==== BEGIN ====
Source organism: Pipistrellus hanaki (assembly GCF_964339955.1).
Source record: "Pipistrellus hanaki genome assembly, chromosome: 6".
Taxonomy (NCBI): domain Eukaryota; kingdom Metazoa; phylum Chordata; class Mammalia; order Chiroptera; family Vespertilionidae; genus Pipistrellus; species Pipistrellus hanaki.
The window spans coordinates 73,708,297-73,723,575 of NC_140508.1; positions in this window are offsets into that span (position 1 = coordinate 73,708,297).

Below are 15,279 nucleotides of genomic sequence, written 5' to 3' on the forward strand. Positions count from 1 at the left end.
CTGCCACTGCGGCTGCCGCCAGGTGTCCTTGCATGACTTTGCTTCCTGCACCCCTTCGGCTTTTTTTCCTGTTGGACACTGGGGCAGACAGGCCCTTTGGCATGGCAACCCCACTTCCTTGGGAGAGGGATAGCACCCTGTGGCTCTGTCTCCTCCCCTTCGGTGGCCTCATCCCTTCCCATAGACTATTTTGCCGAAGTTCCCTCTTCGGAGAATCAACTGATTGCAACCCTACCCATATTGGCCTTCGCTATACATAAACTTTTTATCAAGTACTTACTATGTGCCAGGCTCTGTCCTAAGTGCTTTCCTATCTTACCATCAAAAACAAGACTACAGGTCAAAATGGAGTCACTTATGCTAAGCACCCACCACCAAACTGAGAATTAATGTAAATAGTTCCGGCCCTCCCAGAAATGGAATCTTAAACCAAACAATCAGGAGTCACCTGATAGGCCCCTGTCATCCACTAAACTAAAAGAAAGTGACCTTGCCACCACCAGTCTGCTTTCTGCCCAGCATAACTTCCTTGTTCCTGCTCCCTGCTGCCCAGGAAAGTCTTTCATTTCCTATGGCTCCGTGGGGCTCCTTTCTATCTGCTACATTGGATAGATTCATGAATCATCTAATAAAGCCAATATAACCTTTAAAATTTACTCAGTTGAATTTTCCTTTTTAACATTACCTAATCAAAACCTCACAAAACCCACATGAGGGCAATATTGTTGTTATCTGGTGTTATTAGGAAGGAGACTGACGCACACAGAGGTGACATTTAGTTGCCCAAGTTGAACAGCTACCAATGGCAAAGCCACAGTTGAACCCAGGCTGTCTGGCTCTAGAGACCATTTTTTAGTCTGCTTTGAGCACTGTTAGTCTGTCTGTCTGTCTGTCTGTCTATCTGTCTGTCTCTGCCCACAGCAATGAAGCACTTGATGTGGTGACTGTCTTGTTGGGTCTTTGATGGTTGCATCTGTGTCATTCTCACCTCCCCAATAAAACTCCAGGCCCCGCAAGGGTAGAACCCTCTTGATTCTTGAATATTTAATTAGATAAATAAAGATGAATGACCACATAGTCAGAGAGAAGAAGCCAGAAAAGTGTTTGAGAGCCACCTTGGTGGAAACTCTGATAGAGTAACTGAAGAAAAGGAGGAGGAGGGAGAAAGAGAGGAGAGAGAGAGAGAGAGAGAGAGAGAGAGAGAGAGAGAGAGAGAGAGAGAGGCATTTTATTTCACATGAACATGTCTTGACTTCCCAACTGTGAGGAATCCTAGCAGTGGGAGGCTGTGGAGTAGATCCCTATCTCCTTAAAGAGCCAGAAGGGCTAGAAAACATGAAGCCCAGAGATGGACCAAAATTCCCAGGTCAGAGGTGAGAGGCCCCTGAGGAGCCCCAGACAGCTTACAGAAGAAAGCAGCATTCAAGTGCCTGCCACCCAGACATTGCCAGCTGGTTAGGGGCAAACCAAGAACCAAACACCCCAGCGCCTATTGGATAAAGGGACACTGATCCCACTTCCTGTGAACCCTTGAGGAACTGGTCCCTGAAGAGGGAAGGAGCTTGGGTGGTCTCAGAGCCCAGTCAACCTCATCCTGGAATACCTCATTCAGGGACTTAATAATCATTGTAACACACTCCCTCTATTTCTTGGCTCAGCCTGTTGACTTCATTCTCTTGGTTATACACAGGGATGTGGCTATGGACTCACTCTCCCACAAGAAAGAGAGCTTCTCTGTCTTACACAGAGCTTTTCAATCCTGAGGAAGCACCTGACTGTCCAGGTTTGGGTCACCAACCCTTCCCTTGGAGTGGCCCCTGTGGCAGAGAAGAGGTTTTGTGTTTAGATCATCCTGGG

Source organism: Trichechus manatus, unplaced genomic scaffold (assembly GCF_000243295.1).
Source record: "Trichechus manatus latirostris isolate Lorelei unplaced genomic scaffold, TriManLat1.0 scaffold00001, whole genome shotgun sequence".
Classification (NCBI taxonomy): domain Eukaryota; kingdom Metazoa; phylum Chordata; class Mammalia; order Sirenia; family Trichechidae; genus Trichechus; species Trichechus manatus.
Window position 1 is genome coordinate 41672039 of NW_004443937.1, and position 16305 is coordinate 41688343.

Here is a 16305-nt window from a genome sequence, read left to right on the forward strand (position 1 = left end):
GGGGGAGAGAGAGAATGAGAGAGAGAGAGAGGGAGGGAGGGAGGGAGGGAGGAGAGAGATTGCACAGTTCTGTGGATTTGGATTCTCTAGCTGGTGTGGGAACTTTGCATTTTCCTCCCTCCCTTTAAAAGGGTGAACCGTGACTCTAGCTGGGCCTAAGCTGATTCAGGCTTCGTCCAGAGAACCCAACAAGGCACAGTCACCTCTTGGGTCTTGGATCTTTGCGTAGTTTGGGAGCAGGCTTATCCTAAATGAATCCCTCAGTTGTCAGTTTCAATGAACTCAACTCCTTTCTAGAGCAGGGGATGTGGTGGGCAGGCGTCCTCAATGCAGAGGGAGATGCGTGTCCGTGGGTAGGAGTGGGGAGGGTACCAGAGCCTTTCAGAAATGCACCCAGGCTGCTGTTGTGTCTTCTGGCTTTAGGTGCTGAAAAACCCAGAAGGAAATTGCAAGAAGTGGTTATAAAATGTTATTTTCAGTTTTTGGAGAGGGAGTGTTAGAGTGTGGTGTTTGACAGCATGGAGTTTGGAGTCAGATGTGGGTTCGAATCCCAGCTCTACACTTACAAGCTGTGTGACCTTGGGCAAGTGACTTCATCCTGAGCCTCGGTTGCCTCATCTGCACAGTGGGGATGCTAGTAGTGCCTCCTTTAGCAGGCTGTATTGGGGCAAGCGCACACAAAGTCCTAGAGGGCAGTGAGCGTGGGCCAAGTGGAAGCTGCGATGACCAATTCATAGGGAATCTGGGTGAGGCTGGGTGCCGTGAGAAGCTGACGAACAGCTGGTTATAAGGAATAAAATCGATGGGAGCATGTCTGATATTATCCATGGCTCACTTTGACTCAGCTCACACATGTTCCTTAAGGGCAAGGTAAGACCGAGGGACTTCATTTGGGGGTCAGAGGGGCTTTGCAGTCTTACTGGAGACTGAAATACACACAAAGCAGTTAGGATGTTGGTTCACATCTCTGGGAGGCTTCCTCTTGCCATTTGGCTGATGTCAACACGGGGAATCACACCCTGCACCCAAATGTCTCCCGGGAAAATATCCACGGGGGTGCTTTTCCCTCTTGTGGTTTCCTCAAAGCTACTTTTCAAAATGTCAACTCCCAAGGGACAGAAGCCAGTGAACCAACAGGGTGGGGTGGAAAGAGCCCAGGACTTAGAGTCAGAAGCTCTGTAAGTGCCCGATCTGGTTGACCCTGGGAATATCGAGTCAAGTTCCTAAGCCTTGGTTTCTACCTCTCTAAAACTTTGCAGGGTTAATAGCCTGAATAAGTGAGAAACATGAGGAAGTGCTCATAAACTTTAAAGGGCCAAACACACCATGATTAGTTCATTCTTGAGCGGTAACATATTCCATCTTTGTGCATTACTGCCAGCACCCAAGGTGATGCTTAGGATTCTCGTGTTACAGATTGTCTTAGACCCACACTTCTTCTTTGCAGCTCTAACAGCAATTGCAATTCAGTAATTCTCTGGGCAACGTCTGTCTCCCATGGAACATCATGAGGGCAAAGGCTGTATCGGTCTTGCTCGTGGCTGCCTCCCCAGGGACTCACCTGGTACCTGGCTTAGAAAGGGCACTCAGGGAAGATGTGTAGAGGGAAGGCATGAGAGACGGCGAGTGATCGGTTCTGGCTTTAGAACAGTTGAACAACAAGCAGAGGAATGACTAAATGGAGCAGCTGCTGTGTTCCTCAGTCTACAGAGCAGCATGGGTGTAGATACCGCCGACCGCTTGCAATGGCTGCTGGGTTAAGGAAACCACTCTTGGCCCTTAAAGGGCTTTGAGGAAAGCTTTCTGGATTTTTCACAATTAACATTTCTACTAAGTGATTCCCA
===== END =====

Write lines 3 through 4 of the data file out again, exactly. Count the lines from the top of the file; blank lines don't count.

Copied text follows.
Taxonomy (NCBI): domain Eukaryota; kingdom Metazoa; phylum Chordata; class Mammalia; order Chiroptera; family Vespertilionidae; genus Pipistrellus; species Pipistrellus hanaki.
The window spans coordinates 73,708,297-73,723,575 of NC_140508.1; positions in this window are offsets into that span (position 1 = coordinate 73,708,297).